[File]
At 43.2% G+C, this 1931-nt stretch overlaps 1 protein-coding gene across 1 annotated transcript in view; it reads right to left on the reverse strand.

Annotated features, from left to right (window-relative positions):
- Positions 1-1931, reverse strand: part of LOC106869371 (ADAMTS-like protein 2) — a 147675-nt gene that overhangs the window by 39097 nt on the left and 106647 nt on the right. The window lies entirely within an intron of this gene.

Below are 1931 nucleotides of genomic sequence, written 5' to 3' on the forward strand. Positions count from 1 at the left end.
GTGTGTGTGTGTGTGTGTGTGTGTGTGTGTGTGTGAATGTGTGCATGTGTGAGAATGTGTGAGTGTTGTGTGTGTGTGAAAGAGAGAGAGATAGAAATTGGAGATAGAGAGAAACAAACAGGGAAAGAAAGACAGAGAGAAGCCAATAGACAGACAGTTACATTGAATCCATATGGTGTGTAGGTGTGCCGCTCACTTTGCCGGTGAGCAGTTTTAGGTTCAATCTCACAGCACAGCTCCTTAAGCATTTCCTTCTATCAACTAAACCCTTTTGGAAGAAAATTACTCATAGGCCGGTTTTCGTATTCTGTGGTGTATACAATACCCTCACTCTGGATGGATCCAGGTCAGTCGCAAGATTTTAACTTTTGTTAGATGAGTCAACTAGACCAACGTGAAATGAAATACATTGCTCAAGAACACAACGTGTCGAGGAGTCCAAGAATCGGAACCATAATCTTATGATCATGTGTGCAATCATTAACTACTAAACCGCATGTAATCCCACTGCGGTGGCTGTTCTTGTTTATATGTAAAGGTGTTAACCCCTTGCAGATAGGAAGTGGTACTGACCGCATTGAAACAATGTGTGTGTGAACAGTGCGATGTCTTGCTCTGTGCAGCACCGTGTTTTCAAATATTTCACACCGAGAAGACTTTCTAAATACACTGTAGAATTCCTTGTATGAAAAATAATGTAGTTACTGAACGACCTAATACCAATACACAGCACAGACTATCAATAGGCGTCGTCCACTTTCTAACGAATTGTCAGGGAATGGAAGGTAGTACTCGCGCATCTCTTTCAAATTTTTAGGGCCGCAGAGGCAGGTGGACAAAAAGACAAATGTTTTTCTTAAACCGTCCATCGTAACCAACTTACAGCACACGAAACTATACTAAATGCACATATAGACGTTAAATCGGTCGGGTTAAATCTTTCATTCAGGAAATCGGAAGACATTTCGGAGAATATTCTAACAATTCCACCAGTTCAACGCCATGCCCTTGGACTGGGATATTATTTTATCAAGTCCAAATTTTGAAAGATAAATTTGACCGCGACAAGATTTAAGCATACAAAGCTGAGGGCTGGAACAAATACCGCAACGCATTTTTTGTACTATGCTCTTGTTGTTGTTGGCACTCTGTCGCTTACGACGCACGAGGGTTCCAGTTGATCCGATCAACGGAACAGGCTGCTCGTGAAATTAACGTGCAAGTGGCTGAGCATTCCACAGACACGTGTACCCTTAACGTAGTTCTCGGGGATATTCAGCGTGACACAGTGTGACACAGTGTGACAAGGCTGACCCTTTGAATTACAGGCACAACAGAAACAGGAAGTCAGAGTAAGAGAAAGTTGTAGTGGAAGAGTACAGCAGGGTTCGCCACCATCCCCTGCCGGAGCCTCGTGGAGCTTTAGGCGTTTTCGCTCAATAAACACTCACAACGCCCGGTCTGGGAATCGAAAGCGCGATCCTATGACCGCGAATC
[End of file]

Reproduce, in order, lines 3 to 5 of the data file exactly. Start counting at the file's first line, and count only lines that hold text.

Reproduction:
- Positions 1-1931, reverse strand: part of LOC106869371 (ADAMTS-like protein 2) — a 147675-nt gene that overhangs the window by 39097 nt on the left and 106647 nt on the right. The window lies entirely within an intron of this gene.

Below are 1931 nucleotides of genomic sequence, written 5' to 3' on the forward strand. Positions count from 1 at the left end.
GTGTGTGTGTGTGTGTGTGTGTGTGTGTGTGTGTGAATGTGTGCATGTGTGAGAATGTGTGAGTGTTGTGTGTGTGTGAAAGAGAGAGAGATAGAAATTGGAGATAGAGAGAAACAAACAGGGAAAGAAAGACAGAGAGAAGCCAATAGACAGACAGTTACATTGAATCCATATGGTGTGTAGGTGTGCCGCTCACTTTGCCGGTGAGCAGTTTTAGGTTCAATCTCACAGCACAGCTCCTTAAGCATTTCCTTCTATCAACTAAACCCTTTTGGAAGAAAATTACTCATAGGCCGGTTTTCGTATTCTGTGGTGTATACAATACCCTCACTCTGGATGGATCCAGGTCAGTCGCAAGATTTTAACTTTTGTTAGATGAGTCAACTAGACCAACGTGAAATGAAATACATTGCTCAAGAACACAACGTGTCGAGGAGTCCAAGAATCGGAACCATAATCTTATGATCATGTGTGCAATCATTAACTACTAAACCGCATGTAATCCCACTGCGGTGGCTGTTCTTGTTTATATGTAAAGGTGTTAACCCCTTGCAGATAGGAAGTGGTACTGACCGCATTGAAACAATGTGTGTGTGAACAGTGCGATGTCTTGCTCTGTGCAGCACCGTGTTTTCAAATATTTCACACCGAGAAGACTTTCTAAATACACTGTAGAATTCCTTGTATGAAAAATAATGTAGTTACTGAACGACCTAATACCAATACACAGCACAGACTATCAATAGGCGTCGTCCACTTTCTAACGAATTGTCAGGGAATGGAAGGTAGTACTCGCGCATCTCTTTCAAATTTTTAGGGCCGCAGAGGCAGGTGGACAAAAAGACAAATGTTTTTCTTAAACCGTCCATCGTAACCAACTTACAGCACACGAAACTATACTAAATGCACATATAGACGTTAAATCGGTCGGGTTAAATCTTTCATTCAGGAAATCGGAAGACATTTCGGAGAATATTCTAACAATTCCACCAGTTCAACGCCATGCCCTTGGACTGGGATATTATTTTATCAAGTCCAAATTTTGAAAGATAAATTTGACCGCGACAAGATTTAAGCATACAAAGCTGAGGGCTGGAACAAATACCGCAACGCATTTTTTGTACTATGCTCTTGTTGTTGTTGGCACTCTGTCGCTTACGACGCACGAGGGTTCCAGTTGATCCGATCAACGGAACAGGCTGCTCGTGAAATTAACGTGCAAGTGGCTGAGCATTCCACAGACACGTGTACCCTTAACGTAGTTCTCGGGGATATTCAGCGTGACACAGTGTGACACAGTGTGACAAGGCTGACCCTTTGAATTACAGGCACAACAGAAACAGGAAGTCAGAGTAAGAGAAAGTTGTAGTGGAAGAGTACAGCAGGGTTCGCCACCATCCCCTGCCGGAGCCTCGTGGAGCTTTAGGCGTTTTCGCTCAATAAACACTCACAACGCCCGGTCTGGGAATCGAAAGCGCGATCCTATGACCGCGAATC